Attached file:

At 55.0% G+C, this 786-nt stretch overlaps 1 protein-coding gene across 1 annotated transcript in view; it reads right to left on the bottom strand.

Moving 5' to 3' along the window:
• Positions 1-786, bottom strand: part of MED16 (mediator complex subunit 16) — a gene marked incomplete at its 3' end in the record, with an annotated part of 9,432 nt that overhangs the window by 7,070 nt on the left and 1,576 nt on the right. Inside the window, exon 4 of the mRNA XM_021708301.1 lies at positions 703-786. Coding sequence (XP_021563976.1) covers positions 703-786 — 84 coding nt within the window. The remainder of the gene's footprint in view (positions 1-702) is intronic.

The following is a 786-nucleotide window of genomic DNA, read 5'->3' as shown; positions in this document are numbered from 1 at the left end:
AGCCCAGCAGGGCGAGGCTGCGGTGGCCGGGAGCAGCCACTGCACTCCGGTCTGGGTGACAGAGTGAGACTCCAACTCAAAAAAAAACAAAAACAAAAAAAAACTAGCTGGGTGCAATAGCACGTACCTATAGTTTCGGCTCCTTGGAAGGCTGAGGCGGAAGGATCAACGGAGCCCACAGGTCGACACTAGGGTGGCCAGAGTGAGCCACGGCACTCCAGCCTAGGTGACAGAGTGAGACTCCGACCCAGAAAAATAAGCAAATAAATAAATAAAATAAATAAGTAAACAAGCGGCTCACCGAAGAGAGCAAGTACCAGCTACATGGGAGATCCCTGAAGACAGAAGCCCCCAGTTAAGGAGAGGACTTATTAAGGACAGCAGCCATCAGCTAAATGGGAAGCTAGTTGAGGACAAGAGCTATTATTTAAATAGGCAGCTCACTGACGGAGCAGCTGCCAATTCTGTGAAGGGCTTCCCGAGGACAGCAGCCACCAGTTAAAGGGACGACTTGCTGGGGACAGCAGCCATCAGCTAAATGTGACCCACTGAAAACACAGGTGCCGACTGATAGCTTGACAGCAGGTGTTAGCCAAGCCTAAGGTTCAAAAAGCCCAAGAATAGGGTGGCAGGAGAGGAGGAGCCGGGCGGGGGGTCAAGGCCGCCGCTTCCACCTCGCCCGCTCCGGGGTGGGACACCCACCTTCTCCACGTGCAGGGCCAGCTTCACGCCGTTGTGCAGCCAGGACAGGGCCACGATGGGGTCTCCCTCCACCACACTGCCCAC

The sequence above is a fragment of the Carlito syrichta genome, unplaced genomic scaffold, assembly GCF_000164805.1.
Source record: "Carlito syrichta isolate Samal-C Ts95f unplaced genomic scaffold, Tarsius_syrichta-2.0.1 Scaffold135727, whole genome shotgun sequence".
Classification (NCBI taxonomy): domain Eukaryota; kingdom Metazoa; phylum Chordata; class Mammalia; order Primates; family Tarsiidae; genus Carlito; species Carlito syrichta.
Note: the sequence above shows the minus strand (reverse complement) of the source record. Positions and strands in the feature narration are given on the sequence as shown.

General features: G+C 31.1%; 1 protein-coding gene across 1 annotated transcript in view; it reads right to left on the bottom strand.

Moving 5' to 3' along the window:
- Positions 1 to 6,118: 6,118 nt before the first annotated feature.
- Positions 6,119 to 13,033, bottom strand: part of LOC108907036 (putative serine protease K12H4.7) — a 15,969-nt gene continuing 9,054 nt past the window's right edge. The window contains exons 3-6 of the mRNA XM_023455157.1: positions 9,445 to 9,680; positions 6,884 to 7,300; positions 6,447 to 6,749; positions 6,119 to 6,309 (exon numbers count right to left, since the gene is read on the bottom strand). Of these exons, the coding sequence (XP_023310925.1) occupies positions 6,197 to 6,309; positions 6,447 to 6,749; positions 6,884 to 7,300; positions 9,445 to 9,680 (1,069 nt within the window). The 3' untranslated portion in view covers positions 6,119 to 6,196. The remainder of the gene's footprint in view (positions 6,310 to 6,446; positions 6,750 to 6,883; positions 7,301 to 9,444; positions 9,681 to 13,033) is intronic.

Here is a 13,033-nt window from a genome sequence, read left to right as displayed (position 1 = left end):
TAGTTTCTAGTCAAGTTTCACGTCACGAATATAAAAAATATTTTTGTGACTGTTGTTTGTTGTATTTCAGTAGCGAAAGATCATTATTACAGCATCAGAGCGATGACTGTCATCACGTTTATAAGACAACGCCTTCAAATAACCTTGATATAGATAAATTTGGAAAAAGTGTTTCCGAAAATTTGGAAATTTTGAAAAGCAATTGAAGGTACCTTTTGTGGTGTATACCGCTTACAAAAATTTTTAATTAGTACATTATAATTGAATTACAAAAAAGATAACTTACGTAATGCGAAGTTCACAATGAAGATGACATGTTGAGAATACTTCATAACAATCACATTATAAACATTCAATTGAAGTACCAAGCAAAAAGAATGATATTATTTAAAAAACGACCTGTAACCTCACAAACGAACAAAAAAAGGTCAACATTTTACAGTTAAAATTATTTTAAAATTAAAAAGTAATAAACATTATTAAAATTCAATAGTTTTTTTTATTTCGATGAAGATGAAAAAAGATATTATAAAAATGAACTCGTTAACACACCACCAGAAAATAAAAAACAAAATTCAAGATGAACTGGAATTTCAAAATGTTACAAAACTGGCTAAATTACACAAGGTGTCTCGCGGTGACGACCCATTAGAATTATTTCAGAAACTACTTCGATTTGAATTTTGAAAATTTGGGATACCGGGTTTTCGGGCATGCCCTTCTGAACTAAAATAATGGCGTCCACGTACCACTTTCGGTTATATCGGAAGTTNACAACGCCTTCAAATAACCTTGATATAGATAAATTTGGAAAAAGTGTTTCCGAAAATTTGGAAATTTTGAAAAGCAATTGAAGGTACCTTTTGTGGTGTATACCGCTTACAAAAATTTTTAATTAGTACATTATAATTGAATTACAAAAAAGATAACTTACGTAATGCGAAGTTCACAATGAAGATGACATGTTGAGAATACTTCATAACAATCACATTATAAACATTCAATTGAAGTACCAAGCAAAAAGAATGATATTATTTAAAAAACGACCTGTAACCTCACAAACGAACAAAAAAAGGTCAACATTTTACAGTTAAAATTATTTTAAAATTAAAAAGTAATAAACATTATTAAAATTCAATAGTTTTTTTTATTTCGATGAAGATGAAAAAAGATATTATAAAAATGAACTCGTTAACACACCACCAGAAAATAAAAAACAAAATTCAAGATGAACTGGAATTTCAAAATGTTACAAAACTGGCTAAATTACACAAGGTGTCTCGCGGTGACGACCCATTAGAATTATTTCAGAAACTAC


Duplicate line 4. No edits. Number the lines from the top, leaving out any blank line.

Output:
The following is a 786-nucleotide window of genomic DNA, read 5'->3' as shown; positions in this document are numbered from 1 at the left end: